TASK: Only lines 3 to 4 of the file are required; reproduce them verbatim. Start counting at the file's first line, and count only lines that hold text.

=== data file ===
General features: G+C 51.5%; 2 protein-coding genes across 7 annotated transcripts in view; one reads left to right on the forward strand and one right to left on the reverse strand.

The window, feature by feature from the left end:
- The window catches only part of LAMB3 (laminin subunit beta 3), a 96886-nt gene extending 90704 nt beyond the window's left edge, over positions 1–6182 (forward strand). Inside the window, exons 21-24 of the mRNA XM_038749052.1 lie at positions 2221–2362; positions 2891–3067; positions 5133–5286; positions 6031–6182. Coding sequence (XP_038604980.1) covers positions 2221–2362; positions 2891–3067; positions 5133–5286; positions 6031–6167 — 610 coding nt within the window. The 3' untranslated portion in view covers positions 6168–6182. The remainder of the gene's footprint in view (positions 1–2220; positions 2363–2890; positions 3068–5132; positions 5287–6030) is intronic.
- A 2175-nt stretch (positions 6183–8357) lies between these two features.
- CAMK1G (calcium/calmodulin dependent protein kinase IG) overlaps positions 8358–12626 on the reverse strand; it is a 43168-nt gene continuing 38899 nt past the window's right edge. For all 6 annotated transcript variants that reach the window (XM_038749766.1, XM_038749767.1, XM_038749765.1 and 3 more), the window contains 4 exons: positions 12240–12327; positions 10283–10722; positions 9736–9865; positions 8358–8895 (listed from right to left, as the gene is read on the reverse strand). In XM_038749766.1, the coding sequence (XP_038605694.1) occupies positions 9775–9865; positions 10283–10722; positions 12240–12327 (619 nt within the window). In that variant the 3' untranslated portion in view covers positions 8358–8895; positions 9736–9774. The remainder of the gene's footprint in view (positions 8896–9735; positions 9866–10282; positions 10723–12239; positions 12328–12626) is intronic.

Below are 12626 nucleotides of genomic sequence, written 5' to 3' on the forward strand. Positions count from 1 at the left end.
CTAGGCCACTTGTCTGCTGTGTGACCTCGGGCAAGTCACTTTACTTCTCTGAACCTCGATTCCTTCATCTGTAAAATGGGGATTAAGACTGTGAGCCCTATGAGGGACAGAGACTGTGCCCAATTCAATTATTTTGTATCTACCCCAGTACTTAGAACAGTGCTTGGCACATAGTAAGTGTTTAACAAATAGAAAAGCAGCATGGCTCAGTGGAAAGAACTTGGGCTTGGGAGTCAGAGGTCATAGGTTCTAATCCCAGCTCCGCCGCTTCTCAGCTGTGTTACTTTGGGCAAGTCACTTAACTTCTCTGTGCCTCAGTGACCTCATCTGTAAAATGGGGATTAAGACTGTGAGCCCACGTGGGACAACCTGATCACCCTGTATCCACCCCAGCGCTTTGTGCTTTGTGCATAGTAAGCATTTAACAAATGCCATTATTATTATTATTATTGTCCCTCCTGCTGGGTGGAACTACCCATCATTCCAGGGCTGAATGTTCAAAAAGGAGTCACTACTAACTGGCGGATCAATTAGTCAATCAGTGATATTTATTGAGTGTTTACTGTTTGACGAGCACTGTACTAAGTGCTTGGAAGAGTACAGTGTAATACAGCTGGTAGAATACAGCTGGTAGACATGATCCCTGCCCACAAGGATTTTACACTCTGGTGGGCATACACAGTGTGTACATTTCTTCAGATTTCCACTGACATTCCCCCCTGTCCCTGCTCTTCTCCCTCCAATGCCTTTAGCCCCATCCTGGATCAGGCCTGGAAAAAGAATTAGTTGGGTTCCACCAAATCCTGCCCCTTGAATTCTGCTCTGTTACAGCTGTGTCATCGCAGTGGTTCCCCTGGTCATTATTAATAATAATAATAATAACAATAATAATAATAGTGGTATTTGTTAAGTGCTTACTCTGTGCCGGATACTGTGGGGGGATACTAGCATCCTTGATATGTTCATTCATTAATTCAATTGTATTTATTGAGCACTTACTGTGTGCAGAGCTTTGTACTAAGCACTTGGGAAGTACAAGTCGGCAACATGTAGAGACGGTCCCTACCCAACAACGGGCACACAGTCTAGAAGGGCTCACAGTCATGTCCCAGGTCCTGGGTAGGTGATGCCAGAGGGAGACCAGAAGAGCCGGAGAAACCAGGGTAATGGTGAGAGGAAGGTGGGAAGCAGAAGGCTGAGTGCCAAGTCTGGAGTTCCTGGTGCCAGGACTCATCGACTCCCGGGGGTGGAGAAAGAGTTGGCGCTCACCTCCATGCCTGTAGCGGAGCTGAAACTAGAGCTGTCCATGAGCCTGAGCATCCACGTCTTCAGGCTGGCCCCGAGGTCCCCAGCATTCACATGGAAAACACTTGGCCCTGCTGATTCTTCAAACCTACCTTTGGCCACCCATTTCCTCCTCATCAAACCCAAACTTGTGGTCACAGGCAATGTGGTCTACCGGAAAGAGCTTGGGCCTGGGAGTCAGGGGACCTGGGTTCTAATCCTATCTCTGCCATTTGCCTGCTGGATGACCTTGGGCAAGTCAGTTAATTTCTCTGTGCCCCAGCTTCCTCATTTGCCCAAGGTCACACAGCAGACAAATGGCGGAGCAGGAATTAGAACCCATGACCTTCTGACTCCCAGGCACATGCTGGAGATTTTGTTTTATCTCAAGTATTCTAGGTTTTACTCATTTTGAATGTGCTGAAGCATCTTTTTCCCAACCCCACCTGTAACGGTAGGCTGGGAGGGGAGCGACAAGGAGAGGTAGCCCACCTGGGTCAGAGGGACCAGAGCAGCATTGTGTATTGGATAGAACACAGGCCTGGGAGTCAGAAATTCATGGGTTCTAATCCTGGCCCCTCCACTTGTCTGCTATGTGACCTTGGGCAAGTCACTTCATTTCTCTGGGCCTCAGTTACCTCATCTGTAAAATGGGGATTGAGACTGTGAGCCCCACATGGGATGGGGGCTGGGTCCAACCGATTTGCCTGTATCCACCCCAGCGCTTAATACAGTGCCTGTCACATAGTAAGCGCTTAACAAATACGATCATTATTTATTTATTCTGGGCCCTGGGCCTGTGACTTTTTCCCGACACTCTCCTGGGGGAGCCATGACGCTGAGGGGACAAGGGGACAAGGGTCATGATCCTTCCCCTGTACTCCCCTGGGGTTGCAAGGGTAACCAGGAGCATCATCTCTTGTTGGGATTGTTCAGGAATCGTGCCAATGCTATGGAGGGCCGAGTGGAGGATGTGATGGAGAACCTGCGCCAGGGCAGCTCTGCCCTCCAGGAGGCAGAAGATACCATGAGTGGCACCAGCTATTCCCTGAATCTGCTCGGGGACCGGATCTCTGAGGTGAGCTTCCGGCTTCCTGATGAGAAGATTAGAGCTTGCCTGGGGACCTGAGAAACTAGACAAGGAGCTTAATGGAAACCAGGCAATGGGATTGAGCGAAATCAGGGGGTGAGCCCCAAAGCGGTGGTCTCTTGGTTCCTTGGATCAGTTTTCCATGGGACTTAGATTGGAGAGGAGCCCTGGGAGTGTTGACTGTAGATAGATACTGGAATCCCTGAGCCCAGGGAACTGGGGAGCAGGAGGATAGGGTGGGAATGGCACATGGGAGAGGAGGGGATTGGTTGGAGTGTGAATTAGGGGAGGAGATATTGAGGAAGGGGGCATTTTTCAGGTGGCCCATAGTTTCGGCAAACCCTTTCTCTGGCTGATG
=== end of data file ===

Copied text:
- The window catches only part of LAMB3 (laminin subunit beta 3), a 96886-nt gene extending 90704 nt beyond the window's left edge, over positions 1–6182 (forward strand). Inside the window, exons 21-24 of the mRNA XM_038749052.1 lie at positions 2221–2362; positions 2891–3067; positions 5133–5286; positions 6031–6182. Coding sequence (XP_038604980.1) covers positions 2221–2362; positions 2891–3067; positions 5133–5286; positions 6031–6167 — 610 coding nt within the window. The 3' untranslated portion in view covers positions 6168–6182. The remainder of the gene's footprint in view (positions 1–2220; positions 2363–2890; positions 3068–5132; positions 5287–6030) is intronic.
- A 2175-nt stretch (positions 6183–8357) lies between these two features.